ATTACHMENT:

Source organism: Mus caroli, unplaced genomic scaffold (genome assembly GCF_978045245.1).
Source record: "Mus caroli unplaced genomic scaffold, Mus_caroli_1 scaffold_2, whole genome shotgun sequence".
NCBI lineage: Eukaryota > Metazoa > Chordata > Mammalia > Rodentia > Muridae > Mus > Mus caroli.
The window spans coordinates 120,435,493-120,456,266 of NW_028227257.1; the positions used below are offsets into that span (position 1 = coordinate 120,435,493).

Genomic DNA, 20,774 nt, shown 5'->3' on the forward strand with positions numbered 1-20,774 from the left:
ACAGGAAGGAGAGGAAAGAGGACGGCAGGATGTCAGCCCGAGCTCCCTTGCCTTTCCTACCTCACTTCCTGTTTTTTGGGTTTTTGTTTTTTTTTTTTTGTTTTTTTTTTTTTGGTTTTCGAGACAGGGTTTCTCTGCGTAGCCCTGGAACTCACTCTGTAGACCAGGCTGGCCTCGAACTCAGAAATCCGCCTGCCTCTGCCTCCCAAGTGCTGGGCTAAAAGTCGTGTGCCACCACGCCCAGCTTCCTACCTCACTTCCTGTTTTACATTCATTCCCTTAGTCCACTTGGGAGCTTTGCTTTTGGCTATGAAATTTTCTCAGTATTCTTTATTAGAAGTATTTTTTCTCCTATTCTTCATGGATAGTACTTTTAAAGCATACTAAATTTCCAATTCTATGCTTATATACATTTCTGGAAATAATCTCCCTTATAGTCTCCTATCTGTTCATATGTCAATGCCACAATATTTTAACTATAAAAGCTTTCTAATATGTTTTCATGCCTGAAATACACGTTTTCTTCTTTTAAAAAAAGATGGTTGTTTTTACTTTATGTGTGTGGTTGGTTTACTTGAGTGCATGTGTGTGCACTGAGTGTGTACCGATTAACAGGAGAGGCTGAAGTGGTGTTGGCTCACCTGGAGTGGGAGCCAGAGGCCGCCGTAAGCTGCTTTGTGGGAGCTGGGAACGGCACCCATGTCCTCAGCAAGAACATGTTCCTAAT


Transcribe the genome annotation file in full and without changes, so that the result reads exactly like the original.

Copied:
Source organism: Mus caroli, unplaced genomic scaffold (genome assembly GCF_978045245.1).
Source record: "Mus caroli unplaced genomic scaffold, Mus_caroli_1 scaffold_2, whole genome shotgun sequence".
NCBI lineage: Eukaryota > Metazoa > Chordata > Mammalia > Rodentia > Muridae > Mus > Mus caroli.
The window spans coordinates 120,435,493-120,456,266 of NW_028227257.1; the positions used below are offsets into that span (position 1 = coordinate 120,435,493).

Genomic DNA, 20,774 nt, shown 5'->3' on the forward strand with positions numbered 1-20,774 from the left:
ACAGGAAGGAGAGGAAAGAGGACGGCAGGATGTCAGCCCGAGCTCCCTTGCCTTTCCTACCTCACTTCCTGTTTTTTGGGTTTTTGTTTTTTTTTTTTTGTTTTTTTTTTTTTGGTTTTCGAGACAGGGTTTCTCTGCGTAGCCCTGGAACTCACTCTGTAGACCAGGCTGGCCTCGAACTCAGAAATCCGCCTGCCTCTGCCTCCCAAGTGCTGGGCTAAAAGTCGTGTGCCACCACGCCCAGCTTCCTACCTCACTTCCTGTTTTACATTCATTCCCTTAGTCCACTTGGGAGCTTTGCTTTTGGCTATGAAATTTTCTCAGTATTCTTTATTAGAAGTATTTTTTCTCCTATTCTTCATGGATAGTACTTTTAAAGCATACTAAATTTCCAATTCTATGCTTATATACATTTCTGGAAATAATCTCCCTTATAGTCTCCTATCTGTTCATATGTCAATGCCACAATATTTTAACTATAAAAGCTTTCTAATATGTTTTCATGCCTGAAATACACGTTTTCTTCTTTTAAAAAAAGATGGTTGTTTTTACTTTATGTGTGTGGTTGGTTTACTTGAGTGCATGTGTGTGCACTGAGTGTGTACCGATTAACAGGAGAGGCTGAAGTGGTGTTGGCTCACCTGGAGTGGGAGCCAGAGGCCGCCGTAAGCTGCTTTGTGGGAGCTGGGAACGGCACCCATGTCCTCAGCAAGAACATGTTCCTAAT